As depicted by the trajectory line 131 the observing receiver moves from its original position 111, toward the Positioning-Unit Device 101, to its new location 121. During this move along the trajectory line 131 the observing receiver pseudoranges and Integrated Carrier Phase (ICP) measurements for all unique pseudorandom number (PRN) codes 107, 108, 109, & 110 from the transmit cluster 106 are proportionally decreasing. Concurrently, the observing receiver Doppler measurements and signal strengths for all unique pseudorandom number (PRN) codes 107, 108, 109, & 110 from the transmit cluster 106 are proportionally increasing. At the conclusion of the move 121 the geometric ranges 127, 128, 129, & 130 and unit vectors 123, 124, 125, & 126 of the observing receiver antenna 122 to the Positioning-Unit Device cluster 106 has changed, but importantly the relative relationship of unit vectors 123, 124, 125, & 126 and geometric ranges 127, 128, 129, & 130 between the four synchronous unique pseudorandom number (PRN) codes 107, 108, 109, & 110 has not substantially changed. All measurements from the four synchronous unique pseudorandom number (PRN) codes 107, 108, 109, & 110 have remained substantially equal. Therefore, it can be seen that in multipath-free environments a spatially diverse cluster of transmitted positioning signals, which exhibit substantially equal geometric ranges and unit vectors with respect to an observing receiver, will provide substantially coherent positioning signal measurements.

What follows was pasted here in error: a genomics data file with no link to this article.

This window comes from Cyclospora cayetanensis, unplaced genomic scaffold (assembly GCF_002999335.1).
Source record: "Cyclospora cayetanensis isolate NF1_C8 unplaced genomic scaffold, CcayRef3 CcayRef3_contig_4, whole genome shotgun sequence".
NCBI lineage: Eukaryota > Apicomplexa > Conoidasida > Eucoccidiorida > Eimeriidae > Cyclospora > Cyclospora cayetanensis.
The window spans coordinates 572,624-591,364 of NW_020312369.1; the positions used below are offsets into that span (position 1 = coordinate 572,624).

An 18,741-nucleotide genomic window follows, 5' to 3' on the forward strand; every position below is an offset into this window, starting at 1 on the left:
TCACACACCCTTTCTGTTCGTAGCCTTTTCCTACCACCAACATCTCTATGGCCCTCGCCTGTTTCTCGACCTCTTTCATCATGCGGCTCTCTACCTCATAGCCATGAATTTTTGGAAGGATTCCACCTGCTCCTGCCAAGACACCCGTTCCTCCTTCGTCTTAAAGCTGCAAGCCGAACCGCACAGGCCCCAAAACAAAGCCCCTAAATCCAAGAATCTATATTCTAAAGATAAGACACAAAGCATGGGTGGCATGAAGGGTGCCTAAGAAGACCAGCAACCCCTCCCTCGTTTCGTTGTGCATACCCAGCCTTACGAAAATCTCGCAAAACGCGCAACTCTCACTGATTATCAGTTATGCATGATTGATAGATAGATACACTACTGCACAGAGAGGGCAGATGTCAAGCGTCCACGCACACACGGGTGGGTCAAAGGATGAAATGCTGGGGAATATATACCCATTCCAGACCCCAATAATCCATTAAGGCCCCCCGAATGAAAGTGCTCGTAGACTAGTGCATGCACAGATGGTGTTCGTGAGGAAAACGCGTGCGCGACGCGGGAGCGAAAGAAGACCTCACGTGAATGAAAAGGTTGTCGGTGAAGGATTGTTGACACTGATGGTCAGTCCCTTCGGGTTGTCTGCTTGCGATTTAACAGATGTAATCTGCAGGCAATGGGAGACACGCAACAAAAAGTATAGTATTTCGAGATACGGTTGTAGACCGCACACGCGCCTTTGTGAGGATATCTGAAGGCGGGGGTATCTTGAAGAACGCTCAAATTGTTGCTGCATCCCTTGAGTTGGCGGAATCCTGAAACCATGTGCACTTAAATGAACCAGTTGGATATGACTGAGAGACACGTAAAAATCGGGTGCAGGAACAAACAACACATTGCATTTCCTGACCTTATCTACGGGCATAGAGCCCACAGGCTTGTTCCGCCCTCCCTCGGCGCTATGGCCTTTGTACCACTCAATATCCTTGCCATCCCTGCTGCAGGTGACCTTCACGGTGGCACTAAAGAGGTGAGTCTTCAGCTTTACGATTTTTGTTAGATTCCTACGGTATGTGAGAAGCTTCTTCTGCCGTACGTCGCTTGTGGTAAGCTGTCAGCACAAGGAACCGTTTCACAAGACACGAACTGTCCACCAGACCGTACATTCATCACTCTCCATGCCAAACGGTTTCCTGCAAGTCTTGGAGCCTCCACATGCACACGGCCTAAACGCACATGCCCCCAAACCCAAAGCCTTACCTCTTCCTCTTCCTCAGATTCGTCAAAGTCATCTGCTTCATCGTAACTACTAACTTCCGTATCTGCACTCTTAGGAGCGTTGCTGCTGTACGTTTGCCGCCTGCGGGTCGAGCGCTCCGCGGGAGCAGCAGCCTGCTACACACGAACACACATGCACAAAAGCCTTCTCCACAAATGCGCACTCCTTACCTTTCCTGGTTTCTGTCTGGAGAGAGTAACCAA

Referring now to FIG. 2, there is depicted a multipath environment, whereby a Positioning-Unit Device 201 incorporates four spatially distributed antenna elements 202, 203, 204 & 205 which are collectively known as a transmit cluster 206. Positioning-Unit Device 201 is transmitting four synchronous unique pseudorandom number (PRN) codes 207, 208, 209, & 210 via the four spatially distributed antenna elements 202, 203, 204 & 205. The spatially distributed antenna elements 202, 203, 204 & 205 are positioned at known locations, with each element transmitting a unique positioning signal on the same carrier frequency. There is also depicted an observing receiver 211, which receives the four synchronous unique pseudorandom number (PRN) codes 207, 208, 209 & 210 via a single receive antenna 212. The unit vectors 213, 214, 215, & 216, and the geometric ranges 217, 218, 219, & 220 of the four synchronous unique pseudorandom (PRN) codes 207, 208, 209 & 210 are substantially equal between the transmit cluster 206 and the receive antenna 212. Also depicted, for illustrative purpose, are four spectral multipath components 221, 222, 223, & 224, each relating to a specific unique pseudorandom number (PRN) code 207, 208, 209 & 210, which has been generated from a specific spatially distributed antenna element 202, 203, 204 & 205.